Italian Music Awards

Last updated
Italian Music Award
Awarded for Outstanding achievements in the Italian music business
Country Italy
Presented by Federation of the Italian Music Industry
First awarded 2001
Last awarded 2003

The Italian Music Awards were an accolade established in 2001 by the Federation of the Italian Music Industry to recognize the achievements in the Italian music business both by domestic and international artists. [1]


The awards were given by an academy composed of 400 people, including music publishers, journalists, deejays, music producers, managers, retailers and consumers. [2]

In the music industry, a music publisher is responsible for ensuring the songwriters and composers receive payment when their compositions are used commercially. Through an agreement called a publishing contract, a songwriter or composer "assigns" the copyright of their composition to a publishing company. In return, the company licenses compositions, helps monitor where compositions are used, collects royalties and distributes them to the composers. They also secure commissions for music and promote existing compositions to recording artists, film and television.

Music journalism journalism genre

Music journalism is media criticism and reporting about music topics, including popular music, classical music and traditional music. Journalists began writing about music in the eighteenth century, providing commentary on what is now regarded as classical music. In the 1960s, music journalism began more prominently covering popular music like rock and pop after the breakthrough of The Beatles. With the rise of the internet in the 2000s, music criticism developed an increasingly large online presence with music bloggers, aspiring music critics, and established critics supplementing print media online. Music journalism today includes reviews of songs, albums and live concerts, profiles of recording artists, and reporting of artist news and music events.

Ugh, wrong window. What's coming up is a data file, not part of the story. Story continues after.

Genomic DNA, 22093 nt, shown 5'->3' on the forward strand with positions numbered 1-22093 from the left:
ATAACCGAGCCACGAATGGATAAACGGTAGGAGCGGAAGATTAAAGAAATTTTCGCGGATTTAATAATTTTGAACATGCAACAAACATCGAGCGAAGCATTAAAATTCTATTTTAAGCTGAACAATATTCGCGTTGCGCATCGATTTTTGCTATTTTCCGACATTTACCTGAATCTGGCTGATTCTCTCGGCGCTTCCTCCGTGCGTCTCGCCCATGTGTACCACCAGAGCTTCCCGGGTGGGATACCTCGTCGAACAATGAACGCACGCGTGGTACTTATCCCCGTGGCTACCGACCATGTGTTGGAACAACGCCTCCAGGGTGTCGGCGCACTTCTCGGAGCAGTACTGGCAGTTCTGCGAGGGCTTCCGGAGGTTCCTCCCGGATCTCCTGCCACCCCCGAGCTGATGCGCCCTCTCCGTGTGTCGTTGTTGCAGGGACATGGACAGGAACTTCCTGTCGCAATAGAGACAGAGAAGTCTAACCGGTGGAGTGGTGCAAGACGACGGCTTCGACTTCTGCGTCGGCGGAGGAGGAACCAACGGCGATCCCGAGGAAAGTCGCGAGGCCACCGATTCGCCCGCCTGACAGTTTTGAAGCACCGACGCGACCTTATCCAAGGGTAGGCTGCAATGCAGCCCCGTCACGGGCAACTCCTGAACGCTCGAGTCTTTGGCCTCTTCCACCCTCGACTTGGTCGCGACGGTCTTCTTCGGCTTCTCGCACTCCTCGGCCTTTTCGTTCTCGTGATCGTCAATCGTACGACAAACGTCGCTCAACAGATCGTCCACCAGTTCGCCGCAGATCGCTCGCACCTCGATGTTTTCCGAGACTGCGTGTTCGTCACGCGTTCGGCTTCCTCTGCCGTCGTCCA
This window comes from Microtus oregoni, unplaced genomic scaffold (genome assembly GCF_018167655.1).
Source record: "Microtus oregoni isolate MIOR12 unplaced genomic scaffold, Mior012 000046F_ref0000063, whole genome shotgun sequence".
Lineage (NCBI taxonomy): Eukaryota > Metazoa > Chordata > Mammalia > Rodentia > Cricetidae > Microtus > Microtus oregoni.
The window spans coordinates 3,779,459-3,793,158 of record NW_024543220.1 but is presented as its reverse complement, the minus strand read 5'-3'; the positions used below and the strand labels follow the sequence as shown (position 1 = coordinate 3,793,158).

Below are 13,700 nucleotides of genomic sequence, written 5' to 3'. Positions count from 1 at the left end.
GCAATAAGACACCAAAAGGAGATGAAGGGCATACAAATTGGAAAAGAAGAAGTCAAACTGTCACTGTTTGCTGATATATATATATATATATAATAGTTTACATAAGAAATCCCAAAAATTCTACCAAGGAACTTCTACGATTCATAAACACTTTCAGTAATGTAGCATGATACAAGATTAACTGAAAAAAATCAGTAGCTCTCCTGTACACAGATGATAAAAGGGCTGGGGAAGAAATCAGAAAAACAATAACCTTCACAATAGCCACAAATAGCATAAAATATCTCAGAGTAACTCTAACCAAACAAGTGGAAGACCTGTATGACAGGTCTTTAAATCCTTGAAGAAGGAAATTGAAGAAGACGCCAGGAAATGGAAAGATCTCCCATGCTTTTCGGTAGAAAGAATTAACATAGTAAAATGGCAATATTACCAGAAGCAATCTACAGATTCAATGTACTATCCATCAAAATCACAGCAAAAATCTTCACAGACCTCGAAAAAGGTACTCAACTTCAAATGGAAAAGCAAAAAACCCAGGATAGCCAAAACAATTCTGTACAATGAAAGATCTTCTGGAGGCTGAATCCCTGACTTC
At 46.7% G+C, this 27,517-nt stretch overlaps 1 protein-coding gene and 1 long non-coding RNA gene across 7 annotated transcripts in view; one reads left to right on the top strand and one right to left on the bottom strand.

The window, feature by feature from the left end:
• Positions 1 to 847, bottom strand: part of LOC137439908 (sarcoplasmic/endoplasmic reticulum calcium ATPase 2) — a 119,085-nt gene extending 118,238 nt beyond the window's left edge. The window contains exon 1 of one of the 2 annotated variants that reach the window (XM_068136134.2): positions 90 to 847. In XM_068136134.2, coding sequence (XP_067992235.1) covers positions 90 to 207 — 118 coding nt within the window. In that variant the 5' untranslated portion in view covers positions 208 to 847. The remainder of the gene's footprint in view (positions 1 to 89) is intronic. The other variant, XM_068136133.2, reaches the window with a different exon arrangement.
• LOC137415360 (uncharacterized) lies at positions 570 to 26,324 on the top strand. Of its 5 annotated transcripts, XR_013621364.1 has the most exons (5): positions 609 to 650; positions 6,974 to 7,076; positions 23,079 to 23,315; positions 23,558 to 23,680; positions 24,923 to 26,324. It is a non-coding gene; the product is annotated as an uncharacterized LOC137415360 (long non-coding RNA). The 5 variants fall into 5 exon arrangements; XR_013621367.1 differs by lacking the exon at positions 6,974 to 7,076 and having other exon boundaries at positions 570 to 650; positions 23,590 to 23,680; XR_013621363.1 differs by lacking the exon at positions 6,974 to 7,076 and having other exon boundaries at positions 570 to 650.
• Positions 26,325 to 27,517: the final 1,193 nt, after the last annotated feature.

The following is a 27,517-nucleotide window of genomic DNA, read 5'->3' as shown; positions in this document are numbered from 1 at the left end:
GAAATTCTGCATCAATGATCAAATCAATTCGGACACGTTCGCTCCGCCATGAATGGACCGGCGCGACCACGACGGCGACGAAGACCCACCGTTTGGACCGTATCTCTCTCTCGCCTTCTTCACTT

The first Italian Music Awards ceremony was held on 5 February 2001, to honor musical accomplishments for the period between 1 December 1999 and 30 November 2000, [3] while the fourth and last [4] awards ceremony was held on 15 December 2003. [5] The fifth edition of the awards was initially scheduled to be held in the end of 2004, but after being postponed in February 2004 and then in the Spring of 2004, it was canceled due to the lack of a broadcast agreement with the Italian TV networks. [4] [6]

The gap left by the Italian Music Awards was later filled by the Wind Music Awards, [7] established in 2007. [8]

The Wind Music Awards are non-competitive musical awards honoring Italian music artists who have sold a certain number of copies of an album, digital song, or music DVD over the previous year in Italy, as certified by the Federazione Industria Musicale Italiana. the awards are there for 100% competitive so ignore the above. The awards are organized by Milan-based agency Friends & Partners and are sponsored by Italian phone company Wind.

Winners and nominations

First edition

In the first edition of the Italian Music Awards, the biggest winner was the pop group Lùnapop, who received 4 awards, followed by Carmen Consoli with two awards. [9] [10] [11]

Lùnapop was an Italian pop rock music group active between 1999 and 2001.

Carmen Consoli Italian singer-songwriter